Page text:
An evaluation of high school home science curriculum in Kenya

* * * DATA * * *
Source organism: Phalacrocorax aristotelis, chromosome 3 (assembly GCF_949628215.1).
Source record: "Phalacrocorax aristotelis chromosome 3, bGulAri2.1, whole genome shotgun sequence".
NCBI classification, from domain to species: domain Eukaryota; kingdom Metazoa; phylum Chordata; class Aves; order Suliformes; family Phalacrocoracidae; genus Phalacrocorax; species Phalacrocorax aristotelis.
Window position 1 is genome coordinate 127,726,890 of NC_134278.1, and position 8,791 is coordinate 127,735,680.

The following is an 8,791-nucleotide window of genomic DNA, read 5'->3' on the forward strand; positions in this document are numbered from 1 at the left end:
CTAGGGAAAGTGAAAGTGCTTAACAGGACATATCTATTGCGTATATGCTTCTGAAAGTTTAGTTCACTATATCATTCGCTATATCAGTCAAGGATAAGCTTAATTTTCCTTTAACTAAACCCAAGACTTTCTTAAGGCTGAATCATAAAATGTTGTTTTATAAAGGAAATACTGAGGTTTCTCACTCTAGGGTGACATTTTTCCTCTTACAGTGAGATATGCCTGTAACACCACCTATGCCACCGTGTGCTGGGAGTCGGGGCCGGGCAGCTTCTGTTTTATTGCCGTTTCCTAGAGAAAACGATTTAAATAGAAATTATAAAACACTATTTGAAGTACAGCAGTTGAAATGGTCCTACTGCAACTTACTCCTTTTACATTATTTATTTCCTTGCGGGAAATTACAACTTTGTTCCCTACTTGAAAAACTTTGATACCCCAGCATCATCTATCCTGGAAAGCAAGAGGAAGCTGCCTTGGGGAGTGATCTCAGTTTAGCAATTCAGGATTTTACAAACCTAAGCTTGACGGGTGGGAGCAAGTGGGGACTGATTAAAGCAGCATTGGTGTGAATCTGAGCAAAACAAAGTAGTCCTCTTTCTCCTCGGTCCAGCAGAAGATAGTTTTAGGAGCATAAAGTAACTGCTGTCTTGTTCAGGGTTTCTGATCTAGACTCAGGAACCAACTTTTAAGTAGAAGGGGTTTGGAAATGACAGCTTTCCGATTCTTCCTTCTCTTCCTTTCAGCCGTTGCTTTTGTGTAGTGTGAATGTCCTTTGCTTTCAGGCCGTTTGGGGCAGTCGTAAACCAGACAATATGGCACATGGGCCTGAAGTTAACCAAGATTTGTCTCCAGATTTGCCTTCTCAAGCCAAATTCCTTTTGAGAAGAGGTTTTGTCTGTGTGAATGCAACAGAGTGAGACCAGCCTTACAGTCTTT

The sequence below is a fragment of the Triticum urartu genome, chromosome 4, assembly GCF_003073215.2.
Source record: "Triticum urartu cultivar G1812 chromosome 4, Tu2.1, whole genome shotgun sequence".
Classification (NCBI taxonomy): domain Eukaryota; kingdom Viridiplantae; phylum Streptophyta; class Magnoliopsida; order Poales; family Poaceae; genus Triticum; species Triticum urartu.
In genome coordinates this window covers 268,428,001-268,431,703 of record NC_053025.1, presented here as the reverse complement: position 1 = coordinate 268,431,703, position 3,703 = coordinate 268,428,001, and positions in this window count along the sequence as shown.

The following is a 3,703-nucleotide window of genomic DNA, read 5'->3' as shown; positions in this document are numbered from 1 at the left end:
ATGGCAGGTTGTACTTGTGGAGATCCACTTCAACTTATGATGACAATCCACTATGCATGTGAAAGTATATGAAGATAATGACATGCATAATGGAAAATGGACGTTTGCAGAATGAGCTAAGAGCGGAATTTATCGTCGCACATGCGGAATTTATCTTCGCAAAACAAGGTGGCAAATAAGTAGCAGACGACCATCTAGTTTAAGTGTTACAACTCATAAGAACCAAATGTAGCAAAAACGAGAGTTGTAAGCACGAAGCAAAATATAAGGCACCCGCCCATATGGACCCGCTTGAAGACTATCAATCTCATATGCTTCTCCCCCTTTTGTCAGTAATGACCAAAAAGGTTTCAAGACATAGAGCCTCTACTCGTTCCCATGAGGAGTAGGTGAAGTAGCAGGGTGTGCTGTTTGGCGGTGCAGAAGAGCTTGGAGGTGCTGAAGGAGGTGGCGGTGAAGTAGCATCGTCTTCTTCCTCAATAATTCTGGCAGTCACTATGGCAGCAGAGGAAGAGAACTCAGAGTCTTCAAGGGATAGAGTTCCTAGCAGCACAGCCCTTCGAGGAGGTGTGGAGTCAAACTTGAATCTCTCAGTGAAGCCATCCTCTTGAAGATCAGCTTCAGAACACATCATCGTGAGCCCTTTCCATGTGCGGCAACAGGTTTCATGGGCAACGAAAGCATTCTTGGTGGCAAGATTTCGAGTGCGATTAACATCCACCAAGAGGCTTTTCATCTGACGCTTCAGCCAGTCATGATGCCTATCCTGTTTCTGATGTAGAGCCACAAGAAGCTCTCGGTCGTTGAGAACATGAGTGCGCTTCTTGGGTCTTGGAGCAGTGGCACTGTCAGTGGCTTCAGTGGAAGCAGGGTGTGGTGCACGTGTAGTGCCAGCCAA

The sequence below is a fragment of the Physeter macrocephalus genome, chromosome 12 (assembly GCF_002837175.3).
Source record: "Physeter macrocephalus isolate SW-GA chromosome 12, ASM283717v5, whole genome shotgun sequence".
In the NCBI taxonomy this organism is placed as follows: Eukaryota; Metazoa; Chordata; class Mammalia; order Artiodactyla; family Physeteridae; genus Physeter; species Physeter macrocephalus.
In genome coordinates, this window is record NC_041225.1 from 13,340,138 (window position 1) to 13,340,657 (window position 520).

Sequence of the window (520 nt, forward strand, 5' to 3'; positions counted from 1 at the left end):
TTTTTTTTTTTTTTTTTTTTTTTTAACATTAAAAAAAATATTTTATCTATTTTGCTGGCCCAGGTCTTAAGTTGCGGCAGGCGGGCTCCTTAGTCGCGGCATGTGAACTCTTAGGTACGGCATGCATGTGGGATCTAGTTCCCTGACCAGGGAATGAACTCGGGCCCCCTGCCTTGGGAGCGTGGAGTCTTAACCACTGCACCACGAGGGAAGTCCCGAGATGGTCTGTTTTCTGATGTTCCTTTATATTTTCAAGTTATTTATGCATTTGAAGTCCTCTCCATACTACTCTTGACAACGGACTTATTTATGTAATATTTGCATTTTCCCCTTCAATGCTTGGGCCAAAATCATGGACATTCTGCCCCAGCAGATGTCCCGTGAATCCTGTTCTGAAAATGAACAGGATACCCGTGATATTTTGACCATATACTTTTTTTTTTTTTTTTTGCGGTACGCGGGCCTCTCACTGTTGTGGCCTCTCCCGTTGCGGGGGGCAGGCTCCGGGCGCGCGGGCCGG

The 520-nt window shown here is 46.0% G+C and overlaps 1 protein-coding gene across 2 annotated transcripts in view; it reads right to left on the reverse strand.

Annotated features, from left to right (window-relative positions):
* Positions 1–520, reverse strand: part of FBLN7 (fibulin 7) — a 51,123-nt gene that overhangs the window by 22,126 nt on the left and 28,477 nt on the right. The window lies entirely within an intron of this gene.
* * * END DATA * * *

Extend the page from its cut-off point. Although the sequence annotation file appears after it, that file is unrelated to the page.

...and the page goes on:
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Sigot, Asenath Jerotich